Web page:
Last week Va asked me what we should do with a couple of left-over packages of candy canes. I hate to throw that kind of thing out, even though they are very inexpensive. So I told her I would find a use for them. My first stab was to Google “leftover candy canes,” which garners 130,000 hits. I didn’t read them all, but I read enough of them to know I wasn’t going to try any of those things. Valentine hearts with candy canes? Really?

David pointed out that getting 130,000 hits on that phrase was an indictment of candy canes. Outside of the Christmas season, they are just not very popular, and there’s a reason for that. They are more for decoration than for eating.
You never hear people ask what they should do with leftover “good” candy, like Reece’s Peanut Butter Cups. That’s because there’s never any of that left over.

I came up with my own idea for the candy canes. I got all my blackberries out of the freezer to try a new invention – Blackberry Candy Cane Jam. Hopefully this will go better than the chocolate soup experiment. Candy canes are little more than sugar and flavoring. You already need sugar to make jam, and I thought peppermint might make an interesting addition to the blackberry flavor.

But there was also an important thing I wanted to subtract – blackberry seeds! I had read you could use a jelly bag to filter them out, but I don’t have one of those, and I have never used one or even seen one being used. But I figured… how hard could that be? Famous last words.

Novice at work

Novice at work

I squished the blackberries through my chinois, and then bundled them into a piece of cloth, twisted the top together, and then began squeezing the juice through the cloth. It didn’t want to come out, so I upped the pressure. That’s when the pressure in the improvised jelly bag exceeded the pressure asserted by my grip on the top of the bag. A nice little spout opened up, and you can see the results.

And just so you know, blackberries do stain painted drywall.

Sigh. I cleaned that off the wall as best I could and continued my efforts. I finally got 90% of the seeds (and probably 50% of the juice and pulp) removed. Then I broke up the candy canes, added some sugar & pectin, and boiled it for… I don’t know how long. It was long enough to dissolve the candy canes.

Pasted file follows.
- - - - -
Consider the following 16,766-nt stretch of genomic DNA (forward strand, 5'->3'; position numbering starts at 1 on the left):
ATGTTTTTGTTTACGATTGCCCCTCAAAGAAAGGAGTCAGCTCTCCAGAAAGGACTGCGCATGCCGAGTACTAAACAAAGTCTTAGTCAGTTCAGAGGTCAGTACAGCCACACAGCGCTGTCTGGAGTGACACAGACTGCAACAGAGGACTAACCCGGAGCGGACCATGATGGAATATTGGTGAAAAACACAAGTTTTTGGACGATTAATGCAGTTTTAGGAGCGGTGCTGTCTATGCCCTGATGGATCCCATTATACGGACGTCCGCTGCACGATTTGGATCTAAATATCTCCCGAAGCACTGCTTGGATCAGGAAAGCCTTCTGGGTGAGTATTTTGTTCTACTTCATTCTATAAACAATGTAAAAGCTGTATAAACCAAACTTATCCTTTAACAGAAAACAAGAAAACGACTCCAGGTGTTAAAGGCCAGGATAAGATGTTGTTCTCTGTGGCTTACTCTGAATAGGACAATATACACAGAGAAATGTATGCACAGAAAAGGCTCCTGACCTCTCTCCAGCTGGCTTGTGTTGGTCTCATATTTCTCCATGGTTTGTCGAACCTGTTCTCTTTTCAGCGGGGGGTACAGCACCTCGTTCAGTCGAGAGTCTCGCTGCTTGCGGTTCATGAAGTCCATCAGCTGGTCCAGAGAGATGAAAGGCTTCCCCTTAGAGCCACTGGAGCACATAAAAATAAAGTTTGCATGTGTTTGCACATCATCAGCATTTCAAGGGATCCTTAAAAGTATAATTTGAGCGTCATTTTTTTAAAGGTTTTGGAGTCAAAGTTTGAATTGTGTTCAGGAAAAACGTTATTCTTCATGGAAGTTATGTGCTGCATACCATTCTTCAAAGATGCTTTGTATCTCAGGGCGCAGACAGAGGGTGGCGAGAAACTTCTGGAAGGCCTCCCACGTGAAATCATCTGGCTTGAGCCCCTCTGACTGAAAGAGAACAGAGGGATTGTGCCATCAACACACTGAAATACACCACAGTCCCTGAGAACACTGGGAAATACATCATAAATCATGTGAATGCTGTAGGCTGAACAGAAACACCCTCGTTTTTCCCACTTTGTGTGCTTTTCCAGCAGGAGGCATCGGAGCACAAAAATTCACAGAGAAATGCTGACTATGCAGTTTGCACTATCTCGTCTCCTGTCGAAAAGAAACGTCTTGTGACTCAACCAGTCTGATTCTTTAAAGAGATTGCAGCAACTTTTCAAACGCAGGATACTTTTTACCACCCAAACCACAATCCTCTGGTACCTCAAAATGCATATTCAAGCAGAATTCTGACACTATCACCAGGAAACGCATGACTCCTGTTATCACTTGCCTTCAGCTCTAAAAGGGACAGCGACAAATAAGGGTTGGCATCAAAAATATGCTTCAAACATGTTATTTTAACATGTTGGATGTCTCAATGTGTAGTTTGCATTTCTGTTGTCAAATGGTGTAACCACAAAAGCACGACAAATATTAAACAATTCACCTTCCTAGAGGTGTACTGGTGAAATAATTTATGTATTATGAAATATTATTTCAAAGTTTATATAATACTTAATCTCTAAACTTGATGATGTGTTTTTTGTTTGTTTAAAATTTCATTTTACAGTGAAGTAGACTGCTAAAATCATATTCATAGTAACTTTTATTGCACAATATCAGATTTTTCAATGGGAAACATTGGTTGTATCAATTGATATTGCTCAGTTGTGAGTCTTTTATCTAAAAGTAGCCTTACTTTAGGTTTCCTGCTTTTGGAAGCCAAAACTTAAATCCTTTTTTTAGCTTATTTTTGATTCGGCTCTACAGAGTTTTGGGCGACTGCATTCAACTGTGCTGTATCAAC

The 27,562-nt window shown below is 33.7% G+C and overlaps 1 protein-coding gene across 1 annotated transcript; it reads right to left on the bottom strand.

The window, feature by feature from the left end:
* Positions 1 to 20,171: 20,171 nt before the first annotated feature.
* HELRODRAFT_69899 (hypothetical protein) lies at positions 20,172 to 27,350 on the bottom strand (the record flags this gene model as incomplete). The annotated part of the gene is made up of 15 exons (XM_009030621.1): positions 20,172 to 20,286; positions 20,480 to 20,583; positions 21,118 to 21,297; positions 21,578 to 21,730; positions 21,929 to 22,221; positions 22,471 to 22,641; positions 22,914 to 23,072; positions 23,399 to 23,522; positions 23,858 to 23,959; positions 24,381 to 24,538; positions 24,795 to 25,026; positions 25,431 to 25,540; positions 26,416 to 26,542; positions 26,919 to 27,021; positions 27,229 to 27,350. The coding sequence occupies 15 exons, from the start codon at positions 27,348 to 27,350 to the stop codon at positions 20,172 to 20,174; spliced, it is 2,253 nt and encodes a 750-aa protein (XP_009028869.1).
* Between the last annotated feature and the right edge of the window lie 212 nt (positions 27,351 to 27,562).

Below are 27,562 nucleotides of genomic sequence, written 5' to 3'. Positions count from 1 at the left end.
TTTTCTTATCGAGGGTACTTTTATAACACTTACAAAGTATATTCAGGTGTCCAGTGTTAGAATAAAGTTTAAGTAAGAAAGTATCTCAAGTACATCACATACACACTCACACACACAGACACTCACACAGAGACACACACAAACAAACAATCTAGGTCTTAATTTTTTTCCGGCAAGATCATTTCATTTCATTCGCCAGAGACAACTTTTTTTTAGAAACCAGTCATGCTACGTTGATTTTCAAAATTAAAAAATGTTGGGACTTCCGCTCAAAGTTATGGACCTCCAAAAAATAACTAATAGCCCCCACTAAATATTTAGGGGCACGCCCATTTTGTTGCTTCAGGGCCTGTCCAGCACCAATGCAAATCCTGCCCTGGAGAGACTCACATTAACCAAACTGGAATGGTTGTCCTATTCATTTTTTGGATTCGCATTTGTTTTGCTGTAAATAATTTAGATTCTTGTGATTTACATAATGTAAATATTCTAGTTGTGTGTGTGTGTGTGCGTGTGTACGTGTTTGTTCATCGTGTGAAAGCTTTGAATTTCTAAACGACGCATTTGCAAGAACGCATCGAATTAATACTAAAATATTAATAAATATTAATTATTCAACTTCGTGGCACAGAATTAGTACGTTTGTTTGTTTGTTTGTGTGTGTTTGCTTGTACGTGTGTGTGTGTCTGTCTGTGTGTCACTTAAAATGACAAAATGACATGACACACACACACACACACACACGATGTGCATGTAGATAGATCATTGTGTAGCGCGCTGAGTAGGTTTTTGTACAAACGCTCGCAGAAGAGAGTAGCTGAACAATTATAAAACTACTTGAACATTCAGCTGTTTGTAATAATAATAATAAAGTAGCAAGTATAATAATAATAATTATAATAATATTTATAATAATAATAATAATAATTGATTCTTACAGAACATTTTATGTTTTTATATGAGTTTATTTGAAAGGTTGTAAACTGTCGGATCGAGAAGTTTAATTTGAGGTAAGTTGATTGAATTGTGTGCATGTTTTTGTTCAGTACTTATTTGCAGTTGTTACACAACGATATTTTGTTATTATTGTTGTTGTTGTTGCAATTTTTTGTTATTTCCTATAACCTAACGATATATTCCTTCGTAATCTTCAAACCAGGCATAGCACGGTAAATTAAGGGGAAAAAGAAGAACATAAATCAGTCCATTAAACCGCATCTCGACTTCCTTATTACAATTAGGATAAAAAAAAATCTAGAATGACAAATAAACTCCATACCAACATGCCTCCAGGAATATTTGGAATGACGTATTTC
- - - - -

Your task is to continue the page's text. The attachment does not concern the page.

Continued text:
Don't look at the trivet!

Don’t look at the trivet!

Just try to remember that I don’t really know what I’m doing. They say to boil jam until it runs off the spoon “in sheets”. I don’t think I ever got it to that stage, even after an hour of boiling. Maybe I needed more sugar. Maybe I should have measured the blackberries and the sugar (I think you need equal amounts). But it looked like it was getting close to “sheets” so I called it good enough and poured it into some jars. I got two and a half pints. I cleaned my big pot (to some extent) with a slice of bread. I can say that it tasted pretty interesting, and not at all bad.

And now I have a big mess to clean up. Turns out bread doesn’t do a great job on a big jam-covered pot.

When astronomers assemble a new telescope and aim it at the sky for the first time, they call that “first light.” Well, my new Canon SX150IS came in today to replace my broken SX110IS. I must confess that “first light” for it was a bottle cap lying on a table. And so was second light. I deleted those before downloading them, but I’ll share third-fifth light with you.

Chickens on the loose!

Chickens on the loose!

This one came about after my Mom was talking about how she needed her chicken coop moved to a new spot. The temperature is supposed to hit 107 here tomorrow, so getting them into a shadier spot was kind of important. I offered to do the deed with David’s help.